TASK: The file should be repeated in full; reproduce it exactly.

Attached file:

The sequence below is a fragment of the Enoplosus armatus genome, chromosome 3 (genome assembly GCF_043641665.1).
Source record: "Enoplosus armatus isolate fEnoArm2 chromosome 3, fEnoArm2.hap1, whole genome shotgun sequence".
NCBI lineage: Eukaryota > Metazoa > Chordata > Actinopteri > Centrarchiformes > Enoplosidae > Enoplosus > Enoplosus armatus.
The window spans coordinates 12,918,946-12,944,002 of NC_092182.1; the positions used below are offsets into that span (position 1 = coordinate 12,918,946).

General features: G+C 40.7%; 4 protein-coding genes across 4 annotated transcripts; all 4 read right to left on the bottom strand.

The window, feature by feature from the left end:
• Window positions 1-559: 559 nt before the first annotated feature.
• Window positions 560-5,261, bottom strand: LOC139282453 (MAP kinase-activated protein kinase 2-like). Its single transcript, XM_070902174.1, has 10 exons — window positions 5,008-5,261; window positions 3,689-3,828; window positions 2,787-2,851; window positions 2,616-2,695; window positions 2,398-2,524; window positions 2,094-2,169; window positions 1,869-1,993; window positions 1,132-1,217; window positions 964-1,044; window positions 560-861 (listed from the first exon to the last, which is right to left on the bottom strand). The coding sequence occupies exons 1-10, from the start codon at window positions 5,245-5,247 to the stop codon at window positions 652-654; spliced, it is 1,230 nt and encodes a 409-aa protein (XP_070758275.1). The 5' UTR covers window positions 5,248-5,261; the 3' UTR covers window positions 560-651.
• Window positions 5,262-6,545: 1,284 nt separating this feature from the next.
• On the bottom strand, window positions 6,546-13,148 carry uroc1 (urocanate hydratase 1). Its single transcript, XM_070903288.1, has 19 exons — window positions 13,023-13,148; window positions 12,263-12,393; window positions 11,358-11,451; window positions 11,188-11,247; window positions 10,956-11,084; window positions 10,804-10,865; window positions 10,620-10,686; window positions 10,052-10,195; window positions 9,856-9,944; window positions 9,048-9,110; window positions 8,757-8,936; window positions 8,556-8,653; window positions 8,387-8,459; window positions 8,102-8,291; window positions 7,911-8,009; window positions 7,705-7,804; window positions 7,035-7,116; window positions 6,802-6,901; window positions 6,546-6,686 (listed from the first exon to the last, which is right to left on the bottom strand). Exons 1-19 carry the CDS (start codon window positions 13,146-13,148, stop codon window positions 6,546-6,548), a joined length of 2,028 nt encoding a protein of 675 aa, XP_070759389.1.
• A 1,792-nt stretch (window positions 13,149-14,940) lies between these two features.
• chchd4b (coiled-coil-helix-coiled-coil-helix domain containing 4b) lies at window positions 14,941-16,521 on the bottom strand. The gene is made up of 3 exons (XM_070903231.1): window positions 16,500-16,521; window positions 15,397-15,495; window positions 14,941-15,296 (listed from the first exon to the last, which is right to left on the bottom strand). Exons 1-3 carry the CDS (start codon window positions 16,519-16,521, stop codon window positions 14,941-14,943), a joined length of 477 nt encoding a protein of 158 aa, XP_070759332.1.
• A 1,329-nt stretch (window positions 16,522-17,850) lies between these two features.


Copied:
The sequence below is a fragment of the Enoplosus armatus genome, chromosome 3 (genome assembly GCF_043641665.1).
Source record: "Enoplosus armatus isolate fEnoArm2 chromosome 3, fEnoArm2.hap1, whole genome shotgun sequence".
NCBI lineage: Eukaryota > Metazoa > Chordata > Actinopteri > Centrarchiformes > Enoplosidae > Enoplosus > Enoplosus armatus.
The window spans coordinates 12,918,946-12,944,002 of NC_092182.1; the positions used below are offsets into that span (position 1 = coordinate 12,918,946).

General features: G+C 40.7%; 4 protein-coding genes across 4 annotated transcripts; all 4 read right to left on the bottom strand.

The window, feature by feature from the left end:
• Window positions 1-559: 559 nt before the first annotated feature.
• Window positions 560-5,261, bottom strand: LOC139282453 (MAP kinase-activated protein kinase 2-like). Its single transcript, XM_070902174.1, has 10 exons — window positions 5,008-5,261; window positions 3,689-3,828; window positions 2,787-2,851; window positions 2,616-2,695; window positions 2,398-2,524; window positions 2,094-2,169; window positions 1,869-1,993; window positions 1,132-1,217; window positions 964-1,044; window positions 560-861 (listed from the first exon to the last, which is right to left on the bottom strand). The coding sequence occupies exons 1-10, from the start codon at window positions 5,245-5,247 to the stop codon at window positions 652-654; spliced, it is 1,230 nt and encodes a 409-aa protein (XP_070758275.1). The 5' UTR covers window positions 5,248-5,261; the 3' UTR covers window positions 560-651.
• Window positions 5,262-6,545: 1,284 nt separating this feature from the next.
• On the bottom strand, window positions 6,546-13,148 carry uroc1 (urocanate hydratase 1). Its single transcript, XM_070903288.1, has 19 exons — window positions 13,023-13,148; window positions 12,263-12,393; window positions 11,358-11,451; window positions 11,188-11,247; window positions 10,956-11,084; window positions 10,804-10,865; window positions 10,620-10,686; window positions 10,052-10,195; window positions 9,856-9,944; window positions 9,048-9,110; window positions 8,757-8,936; window positions 8,556-8,653; window positions 8,387-8,459; window positions 8,102-8,291; window positions 7,911-8,009; window positions 7,705-7,804; window positions 7,035-7,116; window positions 6,802-6,901; window positions 6,546-6,686 (listed from the first exon to the last, which is right to left on the bottom strand). Exons 1-19 carry the CDS (start codon window positions 13,146-13,148, stop codon window positions 6,546-6,548), a joined length of 2,028 nt encoding a protein of 675 aa, XP_070759389.1.
• A 1,792-nt stretch (window positions 13,149-14,940) lies between these two features.
• chchd4b (coiled-coil-helix-coiled-coil-helix domain containing 4b) lies at window positions 14,941-16,521 on the bottom strand. The gene is made up of 3 exons (XM_070903231.1): window positions 16,500-16,521; window positions 15,397-15,495; window positions 14,941-15,296 (listed from the first exon to the last, which is right to left on the bottom strand). Exons 1-3 carry the CDS (start codon window positions 16,519-16,521, stop codon window positions 14,941-14,943), a joined length of 477 nt encoding a protein of 158 aa, XP_070759332.1.
• A 1,329-nt stretch (window positions 16,522-17,850) lies between these two features.